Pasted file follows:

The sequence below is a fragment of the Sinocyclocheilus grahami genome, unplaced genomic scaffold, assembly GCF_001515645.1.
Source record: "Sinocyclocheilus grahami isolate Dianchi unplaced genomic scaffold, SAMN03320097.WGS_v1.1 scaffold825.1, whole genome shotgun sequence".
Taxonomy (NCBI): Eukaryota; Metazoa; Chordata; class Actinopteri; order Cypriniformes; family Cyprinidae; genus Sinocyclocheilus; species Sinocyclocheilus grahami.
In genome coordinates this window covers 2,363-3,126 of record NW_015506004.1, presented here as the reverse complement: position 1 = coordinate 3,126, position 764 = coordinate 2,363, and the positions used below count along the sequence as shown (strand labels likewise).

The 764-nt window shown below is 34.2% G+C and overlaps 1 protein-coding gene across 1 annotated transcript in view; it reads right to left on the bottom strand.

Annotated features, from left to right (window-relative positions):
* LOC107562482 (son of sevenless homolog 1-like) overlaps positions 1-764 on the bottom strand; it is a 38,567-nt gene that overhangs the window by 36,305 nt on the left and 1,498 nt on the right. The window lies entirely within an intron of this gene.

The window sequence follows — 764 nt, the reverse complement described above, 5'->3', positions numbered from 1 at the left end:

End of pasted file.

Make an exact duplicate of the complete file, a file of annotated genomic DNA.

The sequence below is a fragment of the Sinocyclocheilus grahami genome, unplaced genomic scaffold, assembly GCF_001515645.1.
Source record: "Sinocyclocheilus grahami isolate Dianchi unplaced genomic scaffold, SAMN03320097.WGS_v1.1 scaffold825.1, whole genome shotgun sequence".
Taxonomy (NCBI): Eukaryota; Metazoa; Chordata; class Actinopteri; order Cypriniformes; family Cyprinidae; genus Sinocyclocheilus; species Sinocyclocheilus grahami.
In genome coordinates this window covers 2,363-3,126 of record NW_015506004.1, presented here as the reverse complement: position 1 = coordinate 3,126, position 764 = coordinate 2,363, and the positions used below count along the sequence as shown (strand labels likewise).

The 764-nt window shown below is 34.2% G+C and overlaps 1 protein-coding gene across 1 annotated transcript in view; it reads right to left on the bottom strand.

Annotated features, from left to right (window-relative positions):
* LOC107562482 (son of sevenless homolog 1-like) overlaps positions 1-764 on the bottom strand; it is a 38,567-nt gene that overhangs the window by 36,305 nt on the left and 1,498 nt on the right. The window lies entirely within an intron of this gene.

The window sequence follows — 764 nt, the reverse complement described above, 5'->3', positions numbered from 1 at the left end: